Certiorari, the Latin word meaning be certified, was one of the old common-law prerogative writs, dating from before the 15th century. Like the writs of mandamus and prohibition, it was one of the techniques used by higher courts to control and discipline courts and persons with judicial responsibilities lower in the hierarchy. Certiorari is an instruction to a lower court to transmit the record of proceedings up to the court which orders it, so that they can do justice in the case. Such a transference was not, originally, technically an appeal. This is because certiorari lay only where, on the face of the matter, the inferior court had acted without jurisdiction, or had decided an issue wrongly in law. It could not, however, be used to re-try a matter of fact, nor in cases where the lower court, having legitimate jurisdiction, had misunderstood a legal point. This second refined distinction has largely evaporated, especially in the United Kingdom since the decision in Anisminic which effectively ended attempts at judge-proofing legislation. In the USA the granting of the writ of certiorari is the usual way in which appeals reach higher courts where no absolute right of appeal exists. When the US Supreme Court is said to be ‘granting cert’, it is exercising complete control of which cases it will accept, granting the certiorari writ to hear a matter that would otherwise terminate in a lower court. In the UK widespread procedural changes in the late 1990s, intended to make access to justice easier, abolished all the old writs and replaced those still regarded as necessary with new terminology. Certiorari thus no longer exists in form, although the rights of appeal it continued to cover have been protected.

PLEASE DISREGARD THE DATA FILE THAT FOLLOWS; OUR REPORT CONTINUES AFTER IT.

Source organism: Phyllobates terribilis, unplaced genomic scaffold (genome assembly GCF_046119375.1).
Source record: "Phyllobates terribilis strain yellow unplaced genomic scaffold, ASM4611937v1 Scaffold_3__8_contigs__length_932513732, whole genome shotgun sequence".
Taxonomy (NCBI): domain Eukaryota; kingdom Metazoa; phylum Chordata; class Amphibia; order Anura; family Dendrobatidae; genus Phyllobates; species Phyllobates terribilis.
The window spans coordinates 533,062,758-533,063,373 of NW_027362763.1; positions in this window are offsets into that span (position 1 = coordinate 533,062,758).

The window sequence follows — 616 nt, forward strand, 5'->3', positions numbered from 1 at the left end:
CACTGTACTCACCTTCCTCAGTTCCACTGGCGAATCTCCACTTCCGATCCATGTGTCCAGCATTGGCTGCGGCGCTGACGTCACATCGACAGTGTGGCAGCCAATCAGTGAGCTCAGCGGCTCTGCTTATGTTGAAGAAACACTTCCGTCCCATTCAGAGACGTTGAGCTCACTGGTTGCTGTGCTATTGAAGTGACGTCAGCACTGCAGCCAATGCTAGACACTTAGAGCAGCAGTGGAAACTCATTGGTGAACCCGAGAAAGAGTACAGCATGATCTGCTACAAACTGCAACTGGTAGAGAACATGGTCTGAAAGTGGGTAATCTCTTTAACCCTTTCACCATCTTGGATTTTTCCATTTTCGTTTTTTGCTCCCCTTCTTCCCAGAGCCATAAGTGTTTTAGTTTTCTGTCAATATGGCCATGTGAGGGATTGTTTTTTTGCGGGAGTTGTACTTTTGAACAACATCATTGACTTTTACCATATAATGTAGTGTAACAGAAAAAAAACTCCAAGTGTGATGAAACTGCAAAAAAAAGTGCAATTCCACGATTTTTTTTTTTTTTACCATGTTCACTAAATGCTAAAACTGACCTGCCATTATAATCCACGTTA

Charter 77 is a dramatic example of how the sometimes apparently hopelessly utopian human rights movement can have real and lasting political consequences. Charter 77 was the banner behind which a group of dissident Czechoslovak intellectuals, among them Vaclav Havel, rallied to attack the Communist regime’s human rights record. They based their claim largely on the fact that Czechoslovakia had signed the 1975 Helsinki Final Accord (see Organization on Security and Co-operation in Europe) which, for the first time, had obliged Eastern European regimes to pay at least lip service to a largely Western conception of human rights. Although the original membership of 242 was persecuted by the authorities, the movement expanded, with almost 2,000 public signatories prepared to face the state’s oppression by the late 1980s. The international publicity the group gained was influential in keeping the civil rights emphasis alive in the country, and indeed elsewhere in Eastern Europe, because it was very difficult for the authorities to justify going against their own international actions. The group provided a focus for opposition to the Communist regime, which eventually bore fruit in the ‘velvet revolution’ of November 1989. Havel himself later became the President of both Czechoslovakia, and, in due course, the Czech Republic. Perhaps ironically, the issue on which Charter 77 was founded was outrage at the harsh sentences passed on a Czech rock band, ‘The Plastic People of the Universe’, rather than more classic entrenched repression of political activists.